a pint of grain daily is sufficient at pres
ent ; it is easier to increase the food than
to diminish it. Ample room and open,
airy sheds should be provided. Crowding
and heating will cause shedding of the
wool. A daily run in a dry field will be
healthful. Unless lambs are wanted for
the butcher, ewes should not be coupled
until late this months. Whenever practi
cable the lambs should come with the
The Baron Ilaymerle, the Austro
Hungarian Premier, whose death occurred
not long ago, died literally of a broken
heart. The autopsy disclosed a rent more
than an inch long in that organ. European
physicians regard the case as one of extra
ordinary interest. ;
Rotation of Crops.
Every one has noticed that when a
wood lot has been cut over and left to
grow up to limber again, different kinds
of tree start up from those which have
previously occupied the ground. Ihe
different tree vary in their composition
both as to their organic and inorganic ele
ments. In order that any plant may ma
ture, it must be supplied with every ele
ment that enters into its composition. It
will readily be seen that when a crop baa
been taken that requires a large amount
of potash, it may have left the soil so de
ficient in soluble potash that another good
crop of the same kiud cannot be taken off
until an available supply of this element
is furnished, either by being artificially
applied, or through the agencies of nature.
VVhile this is true, another kind into
which potash does not largely enter, may
find abundant food to develop an excel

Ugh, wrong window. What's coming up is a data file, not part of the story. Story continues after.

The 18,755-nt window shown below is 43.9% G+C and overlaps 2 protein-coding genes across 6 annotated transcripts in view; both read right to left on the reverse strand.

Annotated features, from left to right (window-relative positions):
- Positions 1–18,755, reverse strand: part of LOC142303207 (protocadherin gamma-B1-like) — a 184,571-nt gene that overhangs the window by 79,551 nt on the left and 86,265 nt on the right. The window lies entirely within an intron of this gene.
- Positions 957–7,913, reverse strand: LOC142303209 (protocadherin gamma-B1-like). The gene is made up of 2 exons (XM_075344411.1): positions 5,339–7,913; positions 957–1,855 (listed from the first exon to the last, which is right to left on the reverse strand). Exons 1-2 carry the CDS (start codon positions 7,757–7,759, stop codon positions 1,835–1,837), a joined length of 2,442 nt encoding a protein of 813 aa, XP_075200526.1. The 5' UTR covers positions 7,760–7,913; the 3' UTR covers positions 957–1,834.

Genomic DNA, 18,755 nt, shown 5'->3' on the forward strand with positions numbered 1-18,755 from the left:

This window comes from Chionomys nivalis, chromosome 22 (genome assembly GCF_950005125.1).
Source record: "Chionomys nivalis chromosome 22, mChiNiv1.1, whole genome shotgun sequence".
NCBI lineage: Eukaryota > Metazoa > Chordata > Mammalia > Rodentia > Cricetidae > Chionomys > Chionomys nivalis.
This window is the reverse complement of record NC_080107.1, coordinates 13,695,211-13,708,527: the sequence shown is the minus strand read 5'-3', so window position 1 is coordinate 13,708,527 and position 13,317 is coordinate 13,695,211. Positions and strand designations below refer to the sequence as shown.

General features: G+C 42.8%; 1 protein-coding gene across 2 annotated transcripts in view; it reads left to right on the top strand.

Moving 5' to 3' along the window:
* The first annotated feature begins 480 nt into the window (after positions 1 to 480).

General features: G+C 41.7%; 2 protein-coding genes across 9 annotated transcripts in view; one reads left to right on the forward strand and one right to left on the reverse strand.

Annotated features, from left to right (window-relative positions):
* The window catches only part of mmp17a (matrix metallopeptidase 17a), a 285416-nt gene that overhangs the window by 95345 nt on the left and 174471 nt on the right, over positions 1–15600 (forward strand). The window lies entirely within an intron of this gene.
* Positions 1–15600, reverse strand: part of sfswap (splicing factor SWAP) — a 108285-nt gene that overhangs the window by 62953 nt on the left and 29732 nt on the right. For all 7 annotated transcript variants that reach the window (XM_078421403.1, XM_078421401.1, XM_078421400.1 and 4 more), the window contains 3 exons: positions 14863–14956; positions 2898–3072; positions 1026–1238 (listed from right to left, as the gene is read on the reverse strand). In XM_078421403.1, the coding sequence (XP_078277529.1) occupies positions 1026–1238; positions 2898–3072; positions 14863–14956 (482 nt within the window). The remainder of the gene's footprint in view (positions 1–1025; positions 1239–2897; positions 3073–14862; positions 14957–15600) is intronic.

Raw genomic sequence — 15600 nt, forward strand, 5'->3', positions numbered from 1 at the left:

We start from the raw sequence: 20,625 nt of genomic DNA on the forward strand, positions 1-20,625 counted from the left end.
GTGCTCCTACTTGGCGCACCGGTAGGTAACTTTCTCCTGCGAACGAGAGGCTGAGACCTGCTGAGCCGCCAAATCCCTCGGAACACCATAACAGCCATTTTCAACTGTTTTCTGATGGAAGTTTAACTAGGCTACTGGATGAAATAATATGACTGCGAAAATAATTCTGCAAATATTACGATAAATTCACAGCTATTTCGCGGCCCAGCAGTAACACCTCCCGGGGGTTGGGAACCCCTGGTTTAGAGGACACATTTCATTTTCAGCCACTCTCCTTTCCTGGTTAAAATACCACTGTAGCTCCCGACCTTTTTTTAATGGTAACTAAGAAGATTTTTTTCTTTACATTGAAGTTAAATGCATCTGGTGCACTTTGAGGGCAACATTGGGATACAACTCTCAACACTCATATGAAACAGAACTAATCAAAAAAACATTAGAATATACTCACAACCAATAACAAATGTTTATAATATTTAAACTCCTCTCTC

We as farmers do not sufficiently study
the composition of our different crops, and
the elements the soil of our farms must
contain in available form for them to feed
upon in order to grow and develop into
perfect maturity. We cannot expect a
grain to grow with finely developed stalks
and perfect ears in a soil deficient in pro
per nutriment in available form. It is
folly to go on trying to grow the same
kind of crops year after year on the same
ground, if there be any better way, a way
in which we may assist mother Nature in
her exhausting and exhaustive efforts.
Poor mother Nature sometimes has a hard
time of it trying to make up deficiencies
caused by our mistakes.
Fertilizers of any kind are, though
necessary, expensive. It is better to
study to find out, first, what certain crops
require ; second, so far as possible, the
general composition of our soils. Then
try to follow a crop which exhausts one
element, by the crop we have found in
our list requiring least ot that same ele
ment for its development. And all this
while nature, in her laboratory, is at work
never idle for a moment storing the
exhausted soil anew with the virtues that
it possessed of old. We are told how
soon a worn out piece of land will renew
itself if we assist nature a little by turn
ing the soil loosely up to the dissolving
influences of the sun and rain. All those
lacking elements which have been held
prisoners in the soil will be liberated to